THE ONLY THING MORE PAINFUL THAN INTERVIEWING a foreigner who needs a translator is interviewing an actor. Think about it. What's there to ask? The "actor profile," by its very nature, is all gossip and innuendo, a personality parade more about the star's life and career than the movie they're promoting. So when I was offered an interview with ...Elodie Bouchez, star of the French film The Dreamlife of Angels [see review in Film Shorts], I jumped at the chance. What can I say? I have a soft spot for French actresses with thick accents. Ms. Bouchez did make it easy, and not just on the eyes. Her English was so good she almost never used the translator sitting beside her. More importantly, she has a healthy take on the whole movie industry.

Growing up in the suburbs of Paris, she dreamed of being an actress, but in the same way that all kids with no connections to the movie business dream of it: not too seriously. Life, however, would eventually draw her into acting. As a pre-teen, she took dance lessons, until she was asked to be a teenage model, which she did from ages 13 to 16. At age 16, she met Serge Gainsbourg, the famous French singer, who cast her as the female lead in his fourth and final film, Stan the Flasher.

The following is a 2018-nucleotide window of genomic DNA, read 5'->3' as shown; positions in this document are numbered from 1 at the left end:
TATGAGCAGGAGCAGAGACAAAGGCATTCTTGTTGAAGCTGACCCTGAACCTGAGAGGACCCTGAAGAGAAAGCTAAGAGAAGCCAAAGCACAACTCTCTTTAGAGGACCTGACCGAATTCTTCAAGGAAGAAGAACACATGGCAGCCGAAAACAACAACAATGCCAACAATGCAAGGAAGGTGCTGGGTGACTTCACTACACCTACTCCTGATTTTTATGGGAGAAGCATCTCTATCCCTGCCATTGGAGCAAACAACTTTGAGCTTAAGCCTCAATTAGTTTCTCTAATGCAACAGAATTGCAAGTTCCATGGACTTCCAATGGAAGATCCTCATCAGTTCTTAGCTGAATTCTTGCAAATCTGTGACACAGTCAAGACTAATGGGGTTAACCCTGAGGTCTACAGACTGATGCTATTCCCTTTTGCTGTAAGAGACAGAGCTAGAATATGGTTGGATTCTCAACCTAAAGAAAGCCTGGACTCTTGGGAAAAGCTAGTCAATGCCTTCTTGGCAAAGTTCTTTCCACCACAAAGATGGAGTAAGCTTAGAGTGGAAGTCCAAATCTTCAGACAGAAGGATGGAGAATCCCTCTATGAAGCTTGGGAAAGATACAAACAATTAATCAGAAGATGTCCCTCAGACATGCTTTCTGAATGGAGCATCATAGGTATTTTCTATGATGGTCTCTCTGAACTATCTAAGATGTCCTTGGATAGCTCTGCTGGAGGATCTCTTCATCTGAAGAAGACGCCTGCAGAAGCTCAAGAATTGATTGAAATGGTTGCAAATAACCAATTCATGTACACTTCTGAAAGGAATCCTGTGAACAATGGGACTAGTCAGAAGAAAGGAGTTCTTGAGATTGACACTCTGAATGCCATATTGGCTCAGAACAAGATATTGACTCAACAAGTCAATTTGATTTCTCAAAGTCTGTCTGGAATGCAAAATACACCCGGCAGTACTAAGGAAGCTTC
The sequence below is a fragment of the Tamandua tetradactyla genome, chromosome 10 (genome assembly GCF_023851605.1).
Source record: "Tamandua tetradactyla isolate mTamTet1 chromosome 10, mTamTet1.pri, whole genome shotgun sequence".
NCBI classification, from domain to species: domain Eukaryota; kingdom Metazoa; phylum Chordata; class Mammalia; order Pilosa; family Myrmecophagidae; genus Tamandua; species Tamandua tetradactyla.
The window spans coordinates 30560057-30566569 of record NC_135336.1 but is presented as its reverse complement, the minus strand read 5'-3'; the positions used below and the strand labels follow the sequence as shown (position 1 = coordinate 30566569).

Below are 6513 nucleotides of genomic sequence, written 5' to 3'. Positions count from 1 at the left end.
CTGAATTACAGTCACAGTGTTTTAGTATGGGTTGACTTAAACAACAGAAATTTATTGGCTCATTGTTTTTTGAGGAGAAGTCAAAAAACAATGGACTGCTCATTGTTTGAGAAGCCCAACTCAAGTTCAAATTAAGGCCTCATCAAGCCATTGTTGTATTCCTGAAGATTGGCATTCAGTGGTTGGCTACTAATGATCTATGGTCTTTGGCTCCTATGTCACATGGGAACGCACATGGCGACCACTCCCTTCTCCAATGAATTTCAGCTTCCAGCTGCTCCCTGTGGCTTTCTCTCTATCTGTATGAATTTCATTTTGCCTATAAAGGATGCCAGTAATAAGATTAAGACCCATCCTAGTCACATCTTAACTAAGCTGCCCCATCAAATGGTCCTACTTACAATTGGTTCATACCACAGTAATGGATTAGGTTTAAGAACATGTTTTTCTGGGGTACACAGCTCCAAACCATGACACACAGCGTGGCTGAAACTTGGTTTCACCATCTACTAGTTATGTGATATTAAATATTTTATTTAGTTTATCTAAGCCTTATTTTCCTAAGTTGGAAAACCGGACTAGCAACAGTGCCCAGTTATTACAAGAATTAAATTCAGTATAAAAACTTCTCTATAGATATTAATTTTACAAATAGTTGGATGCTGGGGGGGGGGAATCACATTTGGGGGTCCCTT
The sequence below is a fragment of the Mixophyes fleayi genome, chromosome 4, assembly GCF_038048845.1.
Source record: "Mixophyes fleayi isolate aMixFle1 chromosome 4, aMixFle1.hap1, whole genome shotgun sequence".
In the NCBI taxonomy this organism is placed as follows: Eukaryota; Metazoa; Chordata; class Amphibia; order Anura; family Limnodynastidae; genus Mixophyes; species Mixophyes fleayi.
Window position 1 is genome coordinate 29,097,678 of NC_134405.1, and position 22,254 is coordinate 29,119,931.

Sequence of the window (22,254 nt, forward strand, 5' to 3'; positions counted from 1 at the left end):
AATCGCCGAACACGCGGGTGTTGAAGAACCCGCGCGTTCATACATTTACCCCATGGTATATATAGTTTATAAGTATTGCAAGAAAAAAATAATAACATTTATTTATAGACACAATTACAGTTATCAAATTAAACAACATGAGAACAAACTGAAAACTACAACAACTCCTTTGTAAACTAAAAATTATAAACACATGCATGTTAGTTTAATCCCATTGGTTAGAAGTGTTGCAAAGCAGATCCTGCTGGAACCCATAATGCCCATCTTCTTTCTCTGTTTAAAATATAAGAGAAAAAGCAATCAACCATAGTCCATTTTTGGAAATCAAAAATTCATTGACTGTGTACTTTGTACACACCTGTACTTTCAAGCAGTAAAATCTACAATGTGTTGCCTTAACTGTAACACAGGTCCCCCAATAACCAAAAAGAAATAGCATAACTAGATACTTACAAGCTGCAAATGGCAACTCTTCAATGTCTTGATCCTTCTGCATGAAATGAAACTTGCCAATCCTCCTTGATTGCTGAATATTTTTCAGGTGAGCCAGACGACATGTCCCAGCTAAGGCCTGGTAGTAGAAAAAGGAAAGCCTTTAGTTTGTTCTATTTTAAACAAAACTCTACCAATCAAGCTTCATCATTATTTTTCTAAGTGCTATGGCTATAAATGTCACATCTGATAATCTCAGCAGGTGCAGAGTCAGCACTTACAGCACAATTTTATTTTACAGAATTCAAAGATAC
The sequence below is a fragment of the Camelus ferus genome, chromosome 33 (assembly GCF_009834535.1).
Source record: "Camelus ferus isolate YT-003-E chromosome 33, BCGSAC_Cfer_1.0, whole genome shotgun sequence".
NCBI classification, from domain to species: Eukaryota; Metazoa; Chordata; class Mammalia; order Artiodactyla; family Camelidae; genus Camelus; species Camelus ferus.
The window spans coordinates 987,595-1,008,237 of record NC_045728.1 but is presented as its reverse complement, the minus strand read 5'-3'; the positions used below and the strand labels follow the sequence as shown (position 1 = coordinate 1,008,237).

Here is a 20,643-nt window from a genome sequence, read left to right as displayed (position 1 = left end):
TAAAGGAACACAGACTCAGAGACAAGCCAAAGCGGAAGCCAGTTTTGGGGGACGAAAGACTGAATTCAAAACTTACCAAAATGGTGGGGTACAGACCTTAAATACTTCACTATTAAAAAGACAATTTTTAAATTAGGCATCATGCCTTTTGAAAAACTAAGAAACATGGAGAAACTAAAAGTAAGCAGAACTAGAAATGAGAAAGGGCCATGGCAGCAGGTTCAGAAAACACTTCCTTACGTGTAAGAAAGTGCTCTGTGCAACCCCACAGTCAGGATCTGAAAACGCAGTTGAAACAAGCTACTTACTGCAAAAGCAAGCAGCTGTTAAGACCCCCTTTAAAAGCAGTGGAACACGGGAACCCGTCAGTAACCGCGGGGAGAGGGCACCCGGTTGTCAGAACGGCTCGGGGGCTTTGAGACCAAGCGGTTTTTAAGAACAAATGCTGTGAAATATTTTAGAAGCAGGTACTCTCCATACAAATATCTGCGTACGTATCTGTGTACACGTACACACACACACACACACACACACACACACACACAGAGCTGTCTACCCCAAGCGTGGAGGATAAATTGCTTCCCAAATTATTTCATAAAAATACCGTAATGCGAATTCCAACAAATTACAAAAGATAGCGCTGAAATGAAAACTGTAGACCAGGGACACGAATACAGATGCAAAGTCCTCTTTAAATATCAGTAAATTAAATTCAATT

A decade ago, on my post-collegiate tour of Europe, I discovered Gainsbourg's music, and learned bits and pieces about his reputation as a French Tom Waits. "For sure, he was the best artist in France," Bouchez told me. "The best singer, the best writer, and a very, very good director. Yeah, he was very provocative. He had so much talent. His text and lines were sometimes sexual, but was so really in a nice way, a smart way. For sure, he's the best. We have no more like him now in France, nobody else like him."

Since that first film, Bouchez has been working almost non-stop. Heck, she's made four films since Dreamlife of Angels became a hit in France last year, including a French film shot in English, and she's been cast in an upcoming American independent, Shooting Vegetarians. Knowing the magnetism of Hollywood, I wondered if she was open to making, say, an action film. "Why not? I mean, I'm interested with everything. It could be Hollywood, or it could be a Japanese movie. If I read a script and I like the story, I like the character, and I like the director--even if that's a Hollywood movie, even if he has a bad reputation--if I like it I'll do it, but if I don't like it, I won't do it." Ah, she makes me wish more actors made decisions based on intuition.

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